Many thanks.
A couple of clarifications:
1. I didn't get the "narrowing of the range by raising the bottom end" idea.
2. Why do you think an EPR of 2 would reduce the CA's?
By the way, I don't use ramp because I prefer the fuller breathing feeling vs. the slower alternative (it gives me a suffocation feeling).
I started with the S9 because I was increasingly sleepy during the day, and with a feeling of tiredness, even when driving.
That scared me and I got involved with the diagnosis & treatment.
Since then I am feeling much better during daytime.
If I could eventually reduce the CA's that would be great.
Many thanks again for your advice and support.
Best regards.
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#7
(04-07-2015, 06:10 PM)JGG1945 Wrote:
(04-07-2015, 05:22 PM)retired_guy Wrote:
(04-07-2015, 05:08 PM)JGG1945 Wrote: Many thanks for your reply.
Data follows:
Max pressure: 9.0
Median press.: 7.4
95th perc.: 8.9

Central apneas per hour: 9.0
Obstructive: 1.5
Apnea Index: 11.0
Hypoapneas: 2.1
AI: 13.1

And many thanks again.

That does make a decent case for moving to the ASV unit. The numbers aren't really all that bad, but increasing pressure could actually increase them rather than reduce them. I think narrowing of the range by raising the bottom end might be a fine thing to do.

If it were me I would be tempted to go against everything I hold dear and change my Auto settings to CPAP fixed of 9 for a night or two. I would not use ramp, and I would not use EPR greater than 2. If the CA's did not drop when I did this, then I'd reach for my checkbook and summon up a Resmed ASV unit.
Many thanks.
A couple of clarifications:
1. I didn't get the "narrowing of the range by raising the bottom end" idea.
2. Why do you think an EPR of 2 would reduce the CA's?
By the way, I don't use ramp because I prefer the fuller breathing feeling vs. the slower alternative (it gives me a suffocation feeling).
I started with the S9 because I was increasingly sleepy during the day, and with a feeling of tiredness, even when driving.
That scared me and I got involved with the diagnosis & treatment.
Since then I am feeling much better during daytime.
If I could eventually reduce the CA's that would be great.
Many thanks again for your advice and support.
Best regards.

By the way I noticed you use a nasal pillow.
Any side effects?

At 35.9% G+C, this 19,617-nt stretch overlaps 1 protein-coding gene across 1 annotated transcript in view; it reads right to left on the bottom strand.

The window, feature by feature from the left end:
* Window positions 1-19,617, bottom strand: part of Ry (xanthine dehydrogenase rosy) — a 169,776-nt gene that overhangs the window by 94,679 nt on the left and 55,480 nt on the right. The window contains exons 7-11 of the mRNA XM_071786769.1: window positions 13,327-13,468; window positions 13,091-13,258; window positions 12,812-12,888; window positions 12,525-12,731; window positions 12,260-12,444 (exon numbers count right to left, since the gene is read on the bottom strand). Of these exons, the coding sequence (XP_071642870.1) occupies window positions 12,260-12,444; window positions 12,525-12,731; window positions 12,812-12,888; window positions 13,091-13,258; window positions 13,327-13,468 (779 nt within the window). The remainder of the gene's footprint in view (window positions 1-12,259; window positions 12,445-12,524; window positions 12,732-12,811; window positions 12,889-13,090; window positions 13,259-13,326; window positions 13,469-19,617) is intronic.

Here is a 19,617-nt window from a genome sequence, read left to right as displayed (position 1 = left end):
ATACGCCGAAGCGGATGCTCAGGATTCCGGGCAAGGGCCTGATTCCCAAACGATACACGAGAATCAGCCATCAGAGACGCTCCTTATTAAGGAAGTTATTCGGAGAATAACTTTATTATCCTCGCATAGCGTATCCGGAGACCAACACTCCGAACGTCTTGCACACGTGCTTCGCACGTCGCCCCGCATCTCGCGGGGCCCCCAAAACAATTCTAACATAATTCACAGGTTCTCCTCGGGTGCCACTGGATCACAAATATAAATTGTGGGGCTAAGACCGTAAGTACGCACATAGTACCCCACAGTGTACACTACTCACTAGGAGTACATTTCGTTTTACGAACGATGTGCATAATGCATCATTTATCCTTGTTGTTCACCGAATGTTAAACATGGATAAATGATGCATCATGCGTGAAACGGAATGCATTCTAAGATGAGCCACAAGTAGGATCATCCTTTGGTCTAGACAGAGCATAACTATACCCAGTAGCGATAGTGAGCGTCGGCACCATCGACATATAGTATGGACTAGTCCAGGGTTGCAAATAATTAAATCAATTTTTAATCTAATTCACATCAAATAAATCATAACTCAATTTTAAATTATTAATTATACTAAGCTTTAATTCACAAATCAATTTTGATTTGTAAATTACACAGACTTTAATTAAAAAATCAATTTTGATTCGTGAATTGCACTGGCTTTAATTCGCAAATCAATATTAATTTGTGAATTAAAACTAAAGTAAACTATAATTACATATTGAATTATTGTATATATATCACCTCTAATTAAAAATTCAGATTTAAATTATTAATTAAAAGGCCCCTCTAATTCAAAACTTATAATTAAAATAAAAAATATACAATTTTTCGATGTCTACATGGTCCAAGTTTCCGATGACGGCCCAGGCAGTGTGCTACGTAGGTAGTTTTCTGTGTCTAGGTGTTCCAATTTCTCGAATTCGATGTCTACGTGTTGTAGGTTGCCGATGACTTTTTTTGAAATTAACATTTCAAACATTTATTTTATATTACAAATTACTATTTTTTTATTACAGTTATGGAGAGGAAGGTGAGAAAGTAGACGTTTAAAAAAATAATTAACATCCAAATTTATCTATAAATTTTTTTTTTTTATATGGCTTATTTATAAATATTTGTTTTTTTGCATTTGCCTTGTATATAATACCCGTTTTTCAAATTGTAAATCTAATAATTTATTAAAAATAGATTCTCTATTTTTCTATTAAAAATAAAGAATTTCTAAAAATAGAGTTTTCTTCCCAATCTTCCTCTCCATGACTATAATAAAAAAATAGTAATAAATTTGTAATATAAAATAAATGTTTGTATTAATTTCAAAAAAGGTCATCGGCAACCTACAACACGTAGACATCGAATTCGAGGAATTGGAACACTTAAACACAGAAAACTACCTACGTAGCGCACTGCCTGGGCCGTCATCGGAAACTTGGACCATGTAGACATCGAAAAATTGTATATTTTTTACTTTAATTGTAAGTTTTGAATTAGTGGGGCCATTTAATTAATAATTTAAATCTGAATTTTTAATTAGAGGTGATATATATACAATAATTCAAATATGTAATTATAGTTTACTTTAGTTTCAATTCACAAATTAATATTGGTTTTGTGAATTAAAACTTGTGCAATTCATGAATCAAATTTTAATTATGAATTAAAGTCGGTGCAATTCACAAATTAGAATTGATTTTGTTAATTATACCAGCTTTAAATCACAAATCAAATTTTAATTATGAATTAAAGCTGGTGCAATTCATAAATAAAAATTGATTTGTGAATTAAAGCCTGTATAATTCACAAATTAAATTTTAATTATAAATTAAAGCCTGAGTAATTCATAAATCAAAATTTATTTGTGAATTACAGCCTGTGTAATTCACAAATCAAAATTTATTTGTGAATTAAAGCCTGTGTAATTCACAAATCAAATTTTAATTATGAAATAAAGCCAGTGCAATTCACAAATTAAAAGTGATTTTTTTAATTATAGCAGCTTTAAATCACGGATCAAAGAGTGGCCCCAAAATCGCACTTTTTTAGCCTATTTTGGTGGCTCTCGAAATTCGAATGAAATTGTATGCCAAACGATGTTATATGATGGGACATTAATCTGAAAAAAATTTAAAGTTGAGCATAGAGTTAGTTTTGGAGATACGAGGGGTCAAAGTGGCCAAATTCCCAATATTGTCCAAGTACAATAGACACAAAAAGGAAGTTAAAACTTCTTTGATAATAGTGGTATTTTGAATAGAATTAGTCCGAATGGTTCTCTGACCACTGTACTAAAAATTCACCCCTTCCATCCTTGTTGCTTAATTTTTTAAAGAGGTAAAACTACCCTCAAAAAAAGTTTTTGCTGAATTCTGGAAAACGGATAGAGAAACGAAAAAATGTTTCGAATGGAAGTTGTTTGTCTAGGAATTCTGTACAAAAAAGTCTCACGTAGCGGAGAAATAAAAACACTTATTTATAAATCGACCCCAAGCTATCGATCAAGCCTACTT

I use a nasal mask (no mouth leaks) and I wondered if a nasal pillow would be less intrusive and allow easier movements while sleeping.
Is that so?
My concerns might be that, perhaps, I could have soreness or nasal irritation caused by the air flow, and the risk of ot keeping the nasal pillow in place when I move during sleep.
Otherwise it seems a much lightier and simpler device.
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#8
(04-07-2015, 06:18 PM)JGG1945 Wrote: By the way I noticed you use a nasal pillow.
Any side effects?
I use a nasal mask (no mouth leaks) and I wondered if a nasal pillow would be less intrusive and allow easier movements while sleeping.
Is that so?
My concerns might be that, perhaps, I could have soreness or nasal irritation caused by the air flow, and the risk of ot keeping the nasal pillow in place when I move during sleep.
Otherwise it seems a much lightier and simpler device.

I initially used a nasal mask, then tried a ffm, and finally against the advice of my DME went to the P10 pillow mask. Best thing I have done for my cute little body since .......... well, just since.

Because of the minimalistic nature of the pillows, because of the almost complete silence of the exhaust of the P10, and for lots of other becauses I very highly recommend them.

In fact, it is only a matter of time until everyone uses the P10.

Resistance is futile.
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#9
Hi JGG1945,
WELCOME! to the forum.!
The P10 is great if you are looking for a mask that is very light and minimalist.
Hang in there for more responses to your post and much success to you as you continue your CPAP therapy and good luck with the switch to the ASV machine.
trish6hundred
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#10
(04-07-2015, 04:42 PM)JGG1945 Wrote: Hi!
90% of my apneas are CSA and I've been told to switch from my current S9 AutoSet to ResMed's AirCurve ASV.

Who told you, some internet expert or your doctor?

Would you be willing to upload and share a copy of you SD card data? http://www.apneaboard.com/wiki/index.php..._your_data

Sometimes, you can lower your max pressure and trade a little obstructive apnea for lower centrals. Have you done much tinkering with your pressure settings?
Get the free SleepyHead software here.
Useful links.
Click here for information on the main alternative to CPAP.
If it's midnight and a DME tells you it's dark outside, go and check it yourself.